• 7:50 – shoot the breeze
  • 8:00 – chinese lessons
  • 9:00 – conduct english class for classes 1-4
  • 12:00 – lunch
  • 12:30 – roam the streets
  • 12:39 – instigate conversation with strangers
  • 12:41 – make terrible mistake*
  • 12:42 – apologize to everyone in the general vicinity, attempt to explain
  • 12:42 – exacerbate situation, scan the area for escape routes
  • 12:44 – briskly walk back to school, take evasive cautions, lots of alleys
  • 12:52 – arrive safely at school
  • 1:00 – conversational comprehension with small group of students
  • 1:40 – read
  • 2:30 – buy mirror to shave patchy beard
  • 2:42 – drop mirror
  • 2:55 – buy mirror to shave patchy beard
  • 3:30 – teacher meeting to prepare lesson plans for unit 1
  • 5:00 – dinner
  • 5:30 – practice chinese
  • 6:30 – conduct evening english readings
  • 7:30 – tutor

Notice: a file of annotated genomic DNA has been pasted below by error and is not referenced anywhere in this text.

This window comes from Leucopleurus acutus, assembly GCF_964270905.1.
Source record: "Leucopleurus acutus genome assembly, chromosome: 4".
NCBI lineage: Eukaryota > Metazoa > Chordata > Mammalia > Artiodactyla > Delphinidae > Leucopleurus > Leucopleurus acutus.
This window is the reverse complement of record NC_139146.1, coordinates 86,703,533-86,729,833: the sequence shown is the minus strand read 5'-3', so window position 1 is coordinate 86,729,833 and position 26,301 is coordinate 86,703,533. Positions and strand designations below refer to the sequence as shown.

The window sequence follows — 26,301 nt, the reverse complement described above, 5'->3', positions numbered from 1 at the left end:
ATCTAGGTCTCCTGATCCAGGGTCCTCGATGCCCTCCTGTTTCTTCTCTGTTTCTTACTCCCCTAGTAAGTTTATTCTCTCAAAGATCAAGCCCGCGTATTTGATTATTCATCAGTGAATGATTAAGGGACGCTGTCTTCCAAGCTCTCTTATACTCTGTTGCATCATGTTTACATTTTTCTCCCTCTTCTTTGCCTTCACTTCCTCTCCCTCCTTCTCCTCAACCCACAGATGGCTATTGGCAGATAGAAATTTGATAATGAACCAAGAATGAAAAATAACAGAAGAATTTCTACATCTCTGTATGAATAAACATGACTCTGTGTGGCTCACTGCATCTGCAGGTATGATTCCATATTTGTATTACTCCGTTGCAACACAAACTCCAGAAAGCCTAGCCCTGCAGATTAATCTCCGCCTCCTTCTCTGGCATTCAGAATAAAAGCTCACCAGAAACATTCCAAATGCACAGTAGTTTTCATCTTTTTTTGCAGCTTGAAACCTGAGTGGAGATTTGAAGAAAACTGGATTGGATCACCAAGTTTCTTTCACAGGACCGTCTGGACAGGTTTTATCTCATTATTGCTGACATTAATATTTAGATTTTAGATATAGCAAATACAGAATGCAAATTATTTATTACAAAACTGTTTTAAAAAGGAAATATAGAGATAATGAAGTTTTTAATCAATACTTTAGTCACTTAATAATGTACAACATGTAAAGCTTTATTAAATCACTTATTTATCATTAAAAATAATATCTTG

• 8:30 – grade
  • 10:00 – watch house of cards, admire Kevin Spacey
  • 10:02 – lose patience with wifi
  • 10:05 – make tea
  • 10:05 – burn lips
  • 10:10 – help teacher translate several documents
  • 10:30 – write this blog post (so the rest of the timeline is more or less a guess)
  • 11:00 – do hygiene things, shave patchy beard
  • 11:30 – sleep

*If you’re in a foreign land and not completely sure how to say “I want to hold your baby,” it’s probably best to say nothing because telling a parent “I want your baby,” even with the best intentions, is not only frowned upon but apparently just cause for unrefined hostility and beard-related insults from everyone within earshot.

Feb 132014